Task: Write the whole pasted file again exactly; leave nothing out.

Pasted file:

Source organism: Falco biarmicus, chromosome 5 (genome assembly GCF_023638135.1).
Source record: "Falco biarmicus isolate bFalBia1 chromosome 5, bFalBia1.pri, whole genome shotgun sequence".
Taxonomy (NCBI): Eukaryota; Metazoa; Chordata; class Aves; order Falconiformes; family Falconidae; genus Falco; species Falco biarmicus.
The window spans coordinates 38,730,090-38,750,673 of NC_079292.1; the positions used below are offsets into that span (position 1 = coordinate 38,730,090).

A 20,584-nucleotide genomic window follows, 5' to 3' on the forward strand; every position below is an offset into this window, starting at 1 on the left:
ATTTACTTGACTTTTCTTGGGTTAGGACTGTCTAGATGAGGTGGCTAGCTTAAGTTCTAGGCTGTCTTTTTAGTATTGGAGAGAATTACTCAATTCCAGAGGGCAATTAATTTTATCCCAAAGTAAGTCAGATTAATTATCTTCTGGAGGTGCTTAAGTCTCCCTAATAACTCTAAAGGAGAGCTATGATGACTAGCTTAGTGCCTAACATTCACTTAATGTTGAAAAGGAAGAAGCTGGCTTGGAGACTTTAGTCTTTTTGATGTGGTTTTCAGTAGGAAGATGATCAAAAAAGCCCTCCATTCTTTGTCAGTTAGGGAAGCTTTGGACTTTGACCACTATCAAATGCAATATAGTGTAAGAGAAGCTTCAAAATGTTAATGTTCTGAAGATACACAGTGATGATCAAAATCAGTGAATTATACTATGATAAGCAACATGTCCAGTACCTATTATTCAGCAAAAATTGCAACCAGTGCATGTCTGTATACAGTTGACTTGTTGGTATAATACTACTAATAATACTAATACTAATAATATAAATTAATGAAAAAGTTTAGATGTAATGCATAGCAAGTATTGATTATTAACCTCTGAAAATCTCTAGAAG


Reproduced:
Source organism: Falco biarmicus, chromosome 5 (genome assembly GCF_023638135.1).
Source record: "Falco biarmicus isolate bFalBia1 chromosome 5, bFalBia1.pri, whole genome shotgun sequence".
Taxonomy (NCBI): Eukaryota; Metazoa; Chordata; class Aves; order Falconiformes; family Falconidae; genus Falco; species Falco biarmicus.
The window spans coordinates 38,730,090-38,750,673 of NC_079292.1; the positions used below are offsets into that span (position 1 = coordinate 38,730,090).

A 20,584-nucleotide genomic window follows, 5' to 3' on the forward strand; every position below is an offset into this window, starting at 1 on the left:
ATTTACTTGACTTTTCTTGGGTTAGGACTGTCTAGATGAGGTGGCTAGCTTAAGTTCTAGGCTGTCTTTTTAGTATTGGAGAGAATTACTCAATTCCAGAGGGCAATTAATTTTATCCCAAAGTAAGTCAGATTAATTATCTTCTGGAGGTGCTTAAGTCTCCCTAATAACTCTAAAGGAGAGCTATGATGACTAGCTTAGTGCCTAACATTCACTTAATGTTGAAAAGGAAGAAGCTGGCTTGGAGACTTTAGTCTTTTTGATGTGGTTTTCAGTAGGAAGATGATCAAAAAAGCCCTCCATTCTTTGTCAGTTAGGGAAGCTTTGGACTTTGACCACTATCAAATGCAATATAGTGTAAGAGAAGCTTCAAAATGTTAATGTTCTGAAGATACACAGTGATGATCAAAATCAGTGAATTATACTATGATAAGCAACATGTCCAGTACCTATTATTCAGCAAAAATTGCAACCAGTGCATGTCTGTATACAGTTGACTTGTTGGTATAATACTACTAATAATACTAATACTAATAATATAAATTAATGAAAAAGTTTAGATGTAATGCATAGCAAGTATTGATTATTAACCTCTGAAAATCTCTAGAAG